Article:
You both live with your future MIL and split the bills three ways? That is ridiculous. You are literally paying to be her caregiver? Come on. That has to stop today.
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Reply to BurntCaregiver
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Welcome.

Is anyone else having massive anxiety, but you?

You matter, too.

Something needs to change here. Just because a caregiving situation started with one arrangement, that arrangement does not need to be chiseled in stone forever and ever, amen.

Perhaps you could start with writing down what YOU want and need.

Then, present it to others involved in the caregiving, remembering that it all has to work for everyone.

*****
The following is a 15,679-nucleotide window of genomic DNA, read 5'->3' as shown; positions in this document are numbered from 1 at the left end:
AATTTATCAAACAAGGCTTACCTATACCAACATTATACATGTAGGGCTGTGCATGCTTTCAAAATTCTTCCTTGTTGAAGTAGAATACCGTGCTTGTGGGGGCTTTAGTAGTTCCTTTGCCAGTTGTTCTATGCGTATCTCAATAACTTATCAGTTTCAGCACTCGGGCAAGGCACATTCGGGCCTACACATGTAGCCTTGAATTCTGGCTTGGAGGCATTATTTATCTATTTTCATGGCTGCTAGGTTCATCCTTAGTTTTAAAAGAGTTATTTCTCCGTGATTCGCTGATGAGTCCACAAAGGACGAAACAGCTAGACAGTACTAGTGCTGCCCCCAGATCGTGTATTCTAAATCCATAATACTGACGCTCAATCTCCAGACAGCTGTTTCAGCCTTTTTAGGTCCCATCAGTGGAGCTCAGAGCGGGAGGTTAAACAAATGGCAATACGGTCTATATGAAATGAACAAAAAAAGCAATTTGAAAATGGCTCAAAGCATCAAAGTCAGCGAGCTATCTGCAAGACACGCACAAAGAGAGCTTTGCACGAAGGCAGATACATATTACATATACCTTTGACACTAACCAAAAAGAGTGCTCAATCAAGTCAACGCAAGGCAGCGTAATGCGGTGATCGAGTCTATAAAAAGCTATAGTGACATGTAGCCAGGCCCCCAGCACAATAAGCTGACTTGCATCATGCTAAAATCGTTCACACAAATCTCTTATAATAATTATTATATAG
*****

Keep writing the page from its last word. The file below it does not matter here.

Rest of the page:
Do this before you lose more of your heath, and your very soul.
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Reply to cxmoody
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Kaz729...Asking about some things would not be rude, you are in the position as a
caregiver, responsible for her when you are with her, your financial future will soon be linked to your fiancé's (if you co mingle funds) and I am sure you are paying some bills now. You all live in the same house you should be just as concerned as to how bills are paid, and the financial resources of the person that may be spending the rest of her life with you.
These things directly effect and concern you.
I think once you start wiping someone's butt you are past the point of typical "social standards" where you do not ask about financial things, or discuss religion or politics.
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Reply to Grandma1954